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Meditation for the Third Sunday after the Epiphany

Teaching is Feeding: “Thou hast the words of eternal life”

The sixth chapter of St. John’s Gospel is known as “the Bread of Life Discourse.” It concerns our Lord’s teaching about himself and about the means of our abiding in him. “He who eats my flesh and drinks my blood abides in me and I in him” (vs.56). “The words which I have spoken to you are spirit and life” (vs.63). The last sections of this chapter (vs.41ff), which we heard this morning, indicate how hard and yet how necessary the teachings of Christ are. As Amos puts it, “they abhor him who speaks the truth” (Amos 5.10).

God teaches us about himself and about our life in him. But these are hard teachings. The Jews murmur against Jesus because of the identity they perceive he makes between himself and God, “calling God his own Father, making himself equal with God” (John 5.18). They murmur against him here “because he said, I am the bread of life which came down from heaven” (John 6.41). This conflicts with what they think they know about him. “Is this not Jesus, the son of Joseph, whose father and mother we know?” (vs.42). Their sense of his earthly identity gets in the way of what he would teach them. What he would teach them is an heavenly knowledge conveyed through earthly signs. It is a kind of epiphany.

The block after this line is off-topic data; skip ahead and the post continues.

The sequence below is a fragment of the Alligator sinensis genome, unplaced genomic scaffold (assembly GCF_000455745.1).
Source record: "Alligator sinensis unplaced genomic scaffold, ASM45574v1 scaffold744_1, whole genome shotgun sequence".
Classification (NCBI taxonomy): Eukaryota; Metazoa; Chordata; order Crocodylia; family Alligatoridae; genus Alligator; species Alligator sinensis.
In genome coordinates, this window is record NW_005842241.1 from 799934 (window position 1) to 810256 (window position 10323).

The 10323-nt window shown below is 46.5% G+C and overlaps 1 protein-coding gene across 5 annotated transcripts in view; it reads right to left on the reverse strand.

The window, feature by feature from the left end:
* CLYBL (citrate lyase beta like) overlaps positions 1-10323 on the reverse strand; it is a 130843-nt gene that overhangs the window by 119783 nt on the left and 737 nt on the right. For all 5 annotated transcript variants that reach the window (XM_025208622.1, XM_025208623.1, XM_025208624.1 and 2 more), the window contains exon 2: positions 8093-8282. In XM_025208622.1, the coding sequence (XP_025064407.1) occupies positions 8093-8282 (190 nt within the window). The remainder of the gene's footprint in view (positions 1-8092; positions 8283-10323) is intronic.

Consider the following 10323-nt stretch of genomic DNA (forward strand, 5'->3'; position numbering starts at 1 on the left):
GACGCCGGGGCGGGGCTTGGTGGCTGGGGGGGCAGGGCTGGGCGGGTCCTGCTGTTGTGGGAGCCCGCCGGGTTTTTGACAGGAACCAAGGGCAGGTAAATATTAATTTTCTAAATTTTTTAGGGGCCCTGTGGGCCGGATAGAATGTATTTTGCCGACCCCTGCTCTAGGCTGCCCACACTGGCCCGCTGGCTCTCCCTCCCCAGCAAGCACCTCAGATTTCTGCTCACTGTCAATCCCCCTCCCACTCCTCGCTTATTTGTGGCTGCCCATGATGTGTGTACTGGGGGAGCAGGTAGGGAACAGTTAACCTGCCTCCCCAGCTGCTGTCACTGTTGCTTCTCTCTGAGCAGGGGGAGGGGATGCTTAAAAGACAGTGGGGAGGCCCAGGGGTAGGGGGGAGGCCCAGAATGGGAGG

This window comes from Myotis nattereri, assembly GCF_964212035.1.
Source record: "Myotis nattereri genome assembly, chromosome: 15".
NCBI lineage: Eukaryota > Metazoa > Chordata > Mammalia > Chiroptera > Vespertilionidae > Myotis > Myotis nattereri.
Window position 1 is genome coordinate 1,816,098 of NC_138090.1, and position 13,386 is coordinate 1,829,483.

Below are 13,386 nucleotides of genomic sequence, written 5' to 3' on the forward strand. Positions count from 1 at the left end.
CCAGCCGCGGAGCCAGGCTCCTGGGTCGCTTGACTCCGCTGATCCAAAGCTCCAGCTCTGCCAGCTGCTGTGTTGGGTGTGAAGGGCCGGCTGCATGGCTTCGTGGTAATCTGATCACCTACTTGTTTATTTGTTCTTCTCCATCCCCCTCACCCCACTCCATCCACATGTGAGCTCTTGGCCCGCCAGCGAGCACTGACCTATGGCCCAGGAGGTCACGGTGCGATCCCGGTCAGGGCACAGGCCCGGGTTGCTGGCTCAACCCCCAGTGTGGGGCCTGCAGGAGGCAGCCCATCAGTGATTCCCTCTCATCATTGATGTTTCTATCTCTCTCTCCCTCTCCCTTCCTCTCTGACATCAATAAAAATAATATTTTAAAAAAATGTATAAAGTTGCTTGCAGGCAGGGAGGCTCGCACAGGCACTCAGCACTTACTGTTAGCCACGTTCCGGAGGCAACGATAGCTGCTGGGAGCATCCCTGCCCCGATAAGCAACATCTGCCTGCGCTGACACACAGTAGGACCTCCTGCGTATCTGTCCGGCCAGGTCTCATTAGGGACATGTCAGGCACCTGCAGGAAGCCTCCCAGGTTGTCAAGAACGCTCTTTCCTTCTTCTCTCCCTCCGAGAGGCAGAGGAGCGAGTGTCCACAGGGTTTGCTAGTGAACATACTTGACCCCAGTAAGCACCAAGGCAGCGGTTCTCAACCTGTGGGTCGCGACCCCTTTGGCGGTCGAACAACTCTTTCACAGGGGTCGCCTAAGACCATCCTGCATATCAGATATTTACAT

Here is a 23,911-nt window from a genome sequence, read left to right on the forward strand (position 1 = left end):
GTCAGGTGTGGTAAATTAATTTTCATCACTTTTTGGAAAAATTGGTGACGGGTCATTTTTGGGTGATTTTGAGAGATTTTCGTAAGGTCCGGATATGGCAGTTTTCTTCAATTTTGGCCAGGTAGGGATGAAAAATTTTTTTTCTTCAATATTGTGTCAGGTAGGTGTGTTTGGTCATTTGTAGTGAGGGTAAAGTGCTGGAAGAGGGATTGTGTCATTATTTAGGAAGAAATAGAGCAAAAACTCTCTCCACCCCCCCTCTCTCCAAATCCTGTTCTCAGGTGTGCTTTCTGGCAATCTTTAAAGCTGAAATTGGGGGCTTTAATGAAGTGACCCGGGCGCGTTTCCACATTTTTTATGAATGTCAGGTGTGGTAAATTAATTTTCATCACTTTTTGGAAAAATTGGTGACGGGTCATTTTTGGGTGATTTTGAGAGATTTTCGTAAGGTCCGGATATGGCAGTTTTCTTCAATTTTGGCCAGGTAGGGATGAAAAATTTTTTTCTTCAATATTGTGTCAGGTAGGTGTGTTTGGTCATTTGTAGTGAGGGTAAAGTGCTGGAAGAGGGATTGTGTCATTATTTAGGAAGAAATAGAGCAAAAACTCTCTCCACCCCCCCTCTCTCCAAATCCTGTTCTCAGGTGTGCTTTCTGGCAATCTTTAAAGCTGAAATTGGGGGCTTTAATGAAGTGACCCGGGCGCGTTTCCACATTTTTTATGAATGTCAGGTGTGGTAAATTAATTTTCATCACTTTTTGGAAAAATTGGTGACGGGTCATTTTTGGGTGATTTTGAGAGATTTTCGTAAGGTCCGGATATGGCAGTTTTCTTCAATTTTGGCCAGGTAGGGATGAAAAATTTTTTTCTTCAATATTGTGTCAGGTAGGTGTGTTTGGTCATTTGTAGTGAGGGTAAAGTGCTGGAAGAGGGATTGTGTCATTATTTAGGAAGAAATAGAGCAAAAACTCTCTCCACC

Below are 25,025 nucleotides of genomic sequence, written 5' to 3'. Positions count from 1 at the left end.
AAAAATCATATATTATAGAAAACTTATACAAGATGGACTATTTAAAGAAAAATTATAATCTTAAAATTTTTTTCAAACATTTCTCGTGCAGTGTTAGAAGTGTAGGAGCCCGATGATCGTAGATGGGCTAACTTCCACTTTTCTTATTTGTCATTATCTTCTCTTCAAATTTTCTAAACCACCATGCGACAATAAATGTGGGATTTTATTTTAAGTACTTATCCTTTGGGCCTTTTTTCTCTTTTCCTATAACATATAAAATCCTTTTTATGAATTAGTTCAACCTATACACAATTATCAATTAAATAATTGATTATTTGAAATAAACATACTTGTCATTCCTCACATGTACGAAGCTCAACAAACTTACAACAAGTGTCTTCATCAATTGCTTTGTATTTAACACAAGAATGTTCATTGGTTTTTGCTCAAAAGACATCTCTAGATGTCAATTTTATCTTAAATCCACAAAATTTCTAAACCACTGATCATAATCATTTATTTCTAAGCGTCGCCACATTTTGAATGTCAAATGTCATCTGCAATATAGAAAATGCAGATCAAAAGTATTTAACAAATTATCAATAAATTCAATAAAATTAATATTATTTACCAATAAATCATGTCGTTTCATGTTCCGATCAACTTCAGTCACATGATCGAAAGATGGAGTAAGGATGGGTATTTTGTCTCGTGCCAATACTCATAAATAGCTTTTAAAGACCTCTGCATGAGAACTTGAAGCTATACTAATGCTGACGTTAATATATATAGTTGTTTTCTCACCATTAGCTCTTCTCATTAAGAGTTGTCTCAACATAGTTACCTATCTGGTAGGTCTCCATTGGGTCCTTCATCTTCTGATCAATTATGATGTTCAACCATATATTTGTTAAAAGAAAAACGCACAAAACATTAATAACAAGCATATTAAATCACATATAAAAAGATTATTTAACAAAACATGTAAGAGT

He recalls the point of the prophets, “they shall all be taught by God” (Is.54.13, Jer.31.33,34), and centers it upon himself, “everyone who has heard and learned from the Father comes to me”(vs.45). They murmured because in saying “I am the bread which came down from heaven” (vs.41), he identifies himself with the Father as the one who is “from God” (vs.46). That is the meaning of his being the Son, the Son of God become the Son of man.